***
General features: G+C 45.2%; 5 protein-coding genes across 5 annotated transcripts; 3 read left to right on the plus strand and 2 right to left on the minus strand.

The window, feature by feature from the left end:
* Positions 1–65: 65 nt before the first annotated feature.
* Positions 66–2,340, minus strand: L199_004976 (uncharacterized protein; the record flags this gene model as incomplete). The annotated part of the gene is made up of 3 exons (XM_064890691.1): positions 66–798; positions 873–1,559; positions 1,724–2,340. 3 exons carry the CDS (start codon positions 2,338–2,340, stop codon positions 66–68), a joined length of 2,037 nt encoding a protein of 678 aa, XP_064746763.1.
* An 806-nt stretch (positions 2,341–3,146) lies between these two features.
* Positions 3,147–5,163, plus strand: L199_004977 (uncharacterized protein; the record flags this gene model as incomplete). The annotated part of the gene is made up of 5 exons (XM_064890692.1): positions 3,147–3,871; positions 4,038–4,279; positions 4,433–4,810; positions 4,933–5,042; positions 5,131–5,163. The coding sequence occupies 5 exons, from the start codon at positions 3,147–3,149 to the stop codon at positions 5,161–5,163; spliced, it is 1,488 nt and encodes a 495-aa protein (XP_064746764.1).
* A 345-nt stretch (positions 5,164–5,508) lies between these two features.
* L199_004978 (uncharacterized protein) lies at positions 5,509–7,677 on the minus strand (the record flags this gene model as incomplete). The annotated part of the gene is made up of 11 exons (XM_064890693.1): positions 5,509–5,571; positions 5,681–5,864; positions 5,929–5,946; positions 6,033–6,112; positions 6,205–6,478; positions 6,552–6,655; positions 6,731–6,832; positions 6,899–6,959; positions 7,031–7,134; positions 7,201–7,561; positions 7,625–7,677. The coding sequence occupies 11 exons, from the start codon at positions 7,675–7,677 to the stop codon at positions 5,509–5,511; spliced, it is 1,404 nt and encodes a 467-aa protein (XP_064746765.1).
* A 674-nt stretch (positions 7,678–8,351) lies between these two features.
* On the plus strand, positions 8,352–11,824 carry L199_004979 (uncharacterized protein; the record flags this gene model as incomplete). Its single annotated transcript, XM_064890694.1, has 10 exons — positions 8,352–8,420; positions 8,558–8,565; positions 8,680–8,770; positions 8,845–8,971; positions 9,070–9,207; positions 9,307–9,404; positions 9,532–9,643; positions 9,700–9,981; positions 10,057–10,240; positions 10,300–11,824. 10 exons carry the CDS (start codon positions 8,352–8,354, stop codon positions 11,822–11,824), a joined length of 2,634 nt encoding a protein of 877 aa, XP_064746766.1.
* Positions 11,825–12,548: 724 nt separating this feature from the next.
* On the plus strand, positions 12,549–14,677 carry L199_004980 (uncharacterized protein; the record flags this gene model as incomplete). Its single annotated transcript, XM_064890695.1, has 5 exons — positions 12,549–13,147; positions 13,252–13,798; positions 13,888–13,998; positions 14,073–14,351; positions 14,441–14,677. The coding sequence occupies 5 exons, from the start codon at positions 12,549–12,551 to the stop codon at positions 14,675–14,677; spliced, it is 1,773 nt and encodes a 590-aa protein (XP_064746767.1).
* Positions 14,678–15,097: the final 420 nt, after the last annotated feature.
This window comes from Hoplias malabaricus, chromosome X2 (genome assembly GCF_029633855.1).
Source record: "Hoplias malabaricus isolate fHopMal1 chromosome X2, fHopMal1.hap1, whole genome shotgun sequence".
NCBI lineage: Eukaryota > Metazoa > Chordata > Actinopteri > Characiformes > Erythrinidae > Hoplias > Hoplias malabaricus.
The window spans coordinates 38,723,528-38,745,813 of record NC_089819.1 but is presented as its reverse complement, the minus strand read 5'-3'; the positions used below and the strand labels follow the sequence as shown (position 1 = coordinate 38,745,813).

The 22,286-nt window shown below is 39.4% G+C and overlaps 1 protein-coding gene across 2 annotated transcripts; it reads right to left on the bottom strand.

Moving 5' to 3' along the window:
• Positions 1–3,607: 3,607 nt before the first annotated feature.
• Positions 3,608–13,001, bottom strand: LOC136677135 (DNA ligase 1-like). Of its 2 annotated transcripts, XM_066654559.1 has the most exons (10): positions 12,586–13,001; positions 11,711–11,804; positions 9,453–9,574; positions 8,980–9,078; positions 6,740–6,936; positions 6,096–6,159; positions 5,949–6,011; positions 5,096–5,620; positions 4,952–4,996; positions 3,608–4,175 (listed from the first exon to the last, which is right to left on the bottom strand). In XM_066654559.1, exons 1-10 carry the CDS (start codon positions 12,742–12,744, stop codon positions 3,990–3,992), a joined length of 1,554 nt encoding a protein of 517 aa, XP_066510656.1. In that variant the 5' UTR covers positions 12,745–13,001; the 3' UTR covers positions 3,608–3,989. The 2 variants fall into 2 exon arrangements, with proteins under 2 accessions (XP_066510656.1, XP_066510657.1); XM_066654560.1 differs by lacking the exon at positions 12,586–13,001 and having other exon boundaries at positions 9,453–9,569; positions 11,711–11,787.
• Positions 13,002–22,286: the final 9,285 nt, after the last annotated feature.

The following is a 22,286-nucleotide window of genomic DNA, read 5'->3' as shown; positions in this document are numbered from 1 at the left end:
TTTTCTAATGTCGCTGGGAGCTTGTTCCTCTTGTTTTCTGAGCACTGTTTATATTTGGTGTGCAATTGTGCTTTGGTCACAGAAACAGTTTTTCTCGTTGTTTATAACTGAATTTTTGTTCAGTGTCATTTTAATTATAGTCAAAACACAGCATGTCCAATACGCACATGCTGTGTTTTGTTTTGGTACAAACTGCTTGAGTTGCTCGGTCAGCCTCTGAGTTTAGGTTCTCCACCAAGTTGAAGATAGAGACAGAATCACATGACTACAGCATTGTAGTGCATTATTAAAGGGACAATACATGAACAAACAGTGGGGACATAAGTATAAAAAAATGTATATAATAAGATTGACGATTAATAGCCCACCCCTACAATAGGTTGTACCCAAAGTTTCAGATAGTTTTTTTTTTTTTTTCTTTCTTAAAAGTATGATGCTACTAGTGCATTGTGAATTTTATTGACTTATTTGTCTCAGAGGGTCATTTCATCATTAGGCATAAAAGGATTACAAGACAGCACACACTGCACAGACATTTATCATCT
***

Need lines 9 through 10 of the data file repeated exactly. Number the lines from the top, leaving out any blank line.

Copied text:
* A 674-nt stretch (positions 7,678–8,351) lies between these two features.
* On the plus strand, positions 8,352–11,824 carry L199_004979 (uncharacterized protein; the record flags this gene model as incomplete). Its single annotated transcript, XM_064890694.1, has 10 exons — positions 8,352–8,420; positions 8,558–8,565; positions 8,680–8,770; positions 8,845–8,971; positions 9,070–9,207; positions 9,307–9,404; positions 9,532–9,643; positions 9,700–9,981; positions 10,057–10,240; positions 10,300–11,824. 10 exons carry the CDS (start codon positions 8,352–8,354, stop codon positions 11,822–11,824), a joined length of 2,634 nt encoding a protein of 877 aa, XP_064746766.1.